Patients are recruited from ICUs from participating hospitals, academic and non-academic, in Europe. The participating hospitals are as follows:

  • Leiden University Medical Centre, Leiden, The Netherlands

  • Medisch Centrum Leeuwarden, Leeuwarden, The Netherlands

  • Martini Hospital, Groningen, The Netherlands

  • Amsterdam University Medical Centre, Amsterdam, The Netherlands

  • Ikazia Hospital, Rotterdam, The Netherlands

  • Reinier de Graaf Gasthuis, Delft, The Netherlands

  • Medisch spectrum Twente, Enschede, The Netherlands

  • Diakonessenhuis, Utrecht, The Netherlands

  • San Martino Hospital, Genoa, Italy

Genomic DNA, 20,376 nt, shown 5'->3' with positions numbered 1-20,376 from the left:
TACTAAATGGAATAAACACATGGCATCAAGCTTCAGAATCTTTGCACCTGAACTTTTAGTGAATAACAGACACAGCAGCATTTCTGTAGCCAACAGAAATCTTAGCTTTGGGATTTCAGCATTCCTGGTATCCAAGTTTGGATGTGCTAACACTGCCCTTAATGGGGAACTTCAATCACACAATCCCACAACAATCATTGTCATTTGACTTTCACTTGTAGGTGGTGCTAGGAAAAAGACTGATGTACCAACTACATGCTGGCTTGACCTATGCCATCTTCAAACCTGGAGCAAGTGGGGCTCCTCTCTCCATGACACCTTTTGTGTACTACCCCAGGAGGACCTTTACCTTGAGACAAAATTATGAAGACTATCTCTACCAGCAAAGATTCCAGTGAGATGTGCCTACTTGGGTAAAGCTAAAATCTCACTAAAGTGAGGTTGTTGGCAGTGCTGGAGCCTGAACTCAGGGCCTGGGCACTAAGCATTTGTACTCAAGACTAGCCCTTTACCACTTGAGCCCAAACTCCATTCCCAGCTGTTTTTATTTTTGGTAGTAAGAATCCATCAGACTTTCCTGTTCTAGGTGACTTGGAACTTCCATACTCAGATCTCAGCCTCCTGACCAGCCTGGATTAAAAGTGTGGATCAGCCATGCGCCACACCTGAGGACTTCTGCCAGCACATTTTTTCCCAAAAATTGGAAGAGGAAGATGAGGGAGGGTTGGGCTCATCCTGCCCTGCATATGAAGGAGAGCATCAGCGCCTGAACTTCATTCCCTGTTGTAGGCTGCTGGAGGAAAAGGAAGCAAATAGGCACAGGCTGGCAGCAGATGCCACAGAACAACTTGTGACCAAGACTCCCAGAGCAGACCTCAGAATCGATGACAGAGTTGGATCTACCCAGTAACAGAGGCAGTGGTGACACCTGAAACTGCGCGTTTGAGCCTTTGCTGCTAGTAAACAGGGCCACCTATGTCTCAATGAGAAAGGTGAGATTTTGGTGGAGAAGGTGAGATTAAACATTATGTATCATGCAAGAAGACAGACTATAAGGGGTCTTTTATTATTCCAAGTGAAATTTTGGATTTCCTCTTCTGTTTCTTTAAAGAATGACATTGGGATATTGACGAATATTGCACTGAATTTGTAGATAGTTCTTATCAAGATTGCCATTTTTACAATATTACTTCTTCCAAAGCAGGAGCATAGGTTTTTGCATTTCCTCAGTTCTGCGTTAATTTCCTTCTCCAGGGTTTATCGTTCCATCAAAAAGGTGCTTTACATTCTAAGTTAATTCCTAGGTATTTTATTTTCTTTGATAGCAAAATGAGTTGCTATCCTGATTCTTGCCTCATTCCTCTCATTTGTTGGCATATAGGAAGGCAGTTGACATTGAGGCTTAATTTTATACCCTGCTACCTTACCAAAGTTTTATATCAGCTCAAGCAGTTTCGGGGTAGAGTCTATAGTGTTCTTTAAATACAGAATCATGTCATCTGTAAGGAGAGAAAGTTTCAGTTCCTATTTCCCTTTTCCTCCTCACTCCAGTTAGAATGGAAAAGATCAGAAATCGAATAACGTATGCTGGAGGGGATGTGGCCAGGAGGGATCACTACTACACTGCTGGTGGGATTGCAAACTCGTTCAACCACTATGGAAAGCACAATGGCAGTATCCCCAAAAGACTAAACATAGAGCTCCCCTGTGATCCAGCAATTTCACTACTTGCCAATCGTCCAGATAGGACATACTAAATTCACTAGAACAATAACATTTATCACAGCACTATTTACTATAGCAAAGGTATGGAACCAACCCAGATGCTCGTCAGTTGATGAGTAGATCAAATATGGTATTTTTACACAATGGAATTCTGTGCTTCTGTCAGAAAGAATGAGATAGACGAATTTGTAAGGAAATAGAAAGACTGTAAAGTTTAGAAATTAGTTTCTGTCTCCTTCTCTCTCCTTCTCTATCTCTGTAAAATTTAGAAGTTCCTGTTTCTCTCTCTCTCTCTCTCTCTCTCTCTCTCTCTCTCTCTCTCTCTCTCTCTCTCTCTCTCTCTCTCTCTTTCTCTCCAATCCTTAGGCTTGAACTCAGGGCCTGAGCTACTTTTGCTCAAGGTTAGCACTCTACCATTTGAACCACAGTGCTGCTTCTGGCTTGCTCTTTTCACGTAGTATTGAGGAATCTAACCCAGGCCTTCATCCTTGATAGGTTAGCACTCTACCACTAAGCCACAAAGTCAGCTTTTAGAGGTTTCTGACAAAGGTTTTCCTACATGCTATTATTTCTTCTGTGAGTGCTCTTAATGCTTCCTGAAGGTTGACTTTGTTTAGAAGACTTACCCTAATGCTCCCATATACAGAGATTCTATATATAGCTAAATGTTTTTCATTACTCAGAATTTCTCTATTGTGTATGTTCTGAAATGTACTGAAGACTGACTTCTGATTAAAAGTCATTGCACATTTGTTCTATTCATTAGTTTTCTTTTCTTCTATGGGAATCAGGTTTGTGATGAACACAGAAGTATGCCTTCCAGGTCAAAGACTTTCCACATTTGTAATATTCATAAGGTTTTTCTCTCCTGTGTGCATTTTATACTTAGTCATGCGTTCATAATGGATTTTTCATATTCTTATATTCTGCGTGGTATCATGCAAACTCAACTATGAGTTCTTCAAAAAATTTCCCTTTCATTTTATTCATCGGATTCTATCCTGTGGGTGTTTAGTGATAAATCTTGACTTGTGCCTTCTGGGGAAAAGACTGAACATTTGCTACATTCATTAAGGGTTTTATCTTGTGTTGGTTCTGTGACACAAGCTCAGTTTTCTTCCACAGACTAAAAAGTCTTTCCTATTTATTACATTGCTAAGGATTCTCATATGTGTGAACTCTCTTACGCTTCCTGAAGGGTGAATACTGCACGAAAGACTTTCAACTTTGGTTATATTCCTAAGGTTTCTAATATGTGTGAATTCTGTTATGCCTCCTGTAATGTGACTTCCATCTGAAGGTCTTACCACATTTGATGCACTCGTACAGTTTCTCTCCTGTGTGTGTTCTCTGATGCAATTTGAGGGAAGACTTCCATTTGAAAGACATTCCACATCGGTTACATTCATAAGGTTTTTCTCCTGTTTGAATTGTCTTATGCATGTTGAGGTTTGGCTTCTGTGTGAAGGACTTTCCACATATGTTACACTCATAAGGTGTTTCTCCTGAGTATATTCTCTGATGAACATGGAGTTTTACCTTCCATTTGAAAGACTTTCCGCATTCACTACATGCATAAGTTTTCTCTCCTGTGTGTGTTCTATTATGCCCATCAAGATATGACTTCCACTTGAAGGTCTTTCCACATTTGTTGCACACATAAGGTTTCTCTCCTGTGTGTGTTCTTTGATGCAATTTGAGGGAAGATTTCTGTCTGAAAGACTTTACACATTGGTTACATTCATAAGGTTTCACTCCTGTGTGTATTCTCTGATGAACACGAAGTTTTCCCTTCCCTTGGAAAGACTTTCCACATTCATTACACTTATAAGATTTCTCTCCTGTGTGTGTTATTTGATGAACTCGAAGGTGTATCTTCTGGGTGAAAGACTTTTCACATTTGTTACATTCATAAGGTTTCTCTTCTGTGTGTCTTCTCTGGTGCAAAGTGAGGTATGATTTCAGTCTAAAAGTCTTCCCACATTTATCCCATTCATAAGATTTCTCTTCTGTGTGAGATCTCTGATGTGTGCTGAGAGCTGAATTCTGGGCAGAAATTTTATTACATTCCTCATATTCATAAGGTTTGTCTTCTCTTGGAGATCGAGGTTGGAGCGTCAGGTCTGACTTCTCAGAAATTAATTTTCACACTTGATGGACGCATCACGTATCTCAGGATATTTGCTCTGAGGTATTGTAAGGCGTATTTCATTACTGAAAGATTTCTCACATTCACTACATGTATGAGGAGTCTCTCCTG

Eligibility criteria {10}

Inclusion criteria

In order to be eligible to participate in this study, a subject must meet all of the following criteria:

  • Age ≥ 18 years

  • Admission to an ICU participating in this study

  • Need for intubation and mechanical ventilation

  • Expected mechanical ventilation time of 24 h or longer

  • Inclusion within 2 h after start of invasive ventilation in the ICU or if previously intubated and ventilated within 2 h after admission to the ICU

Exclusion criteria

A potential subject who meets any of the following criteria will be excluded from participation in this study:

  • Readmission to the ICU within the same hospital admission

  • Prior ICONIC study inclusion

  • Invasive ventilation longer than 12 h directly preceding admission

  • Decision to withhold life-sustaining treatment at the time of inclusion

  • Acute respiratory distress syndrome (ARDS) with a PaO2/FiO2 ratio less than 150 mmHg

  • Acute decompensation of chronic obstructive pulmonary disease (COPD) and chronic hypoxemia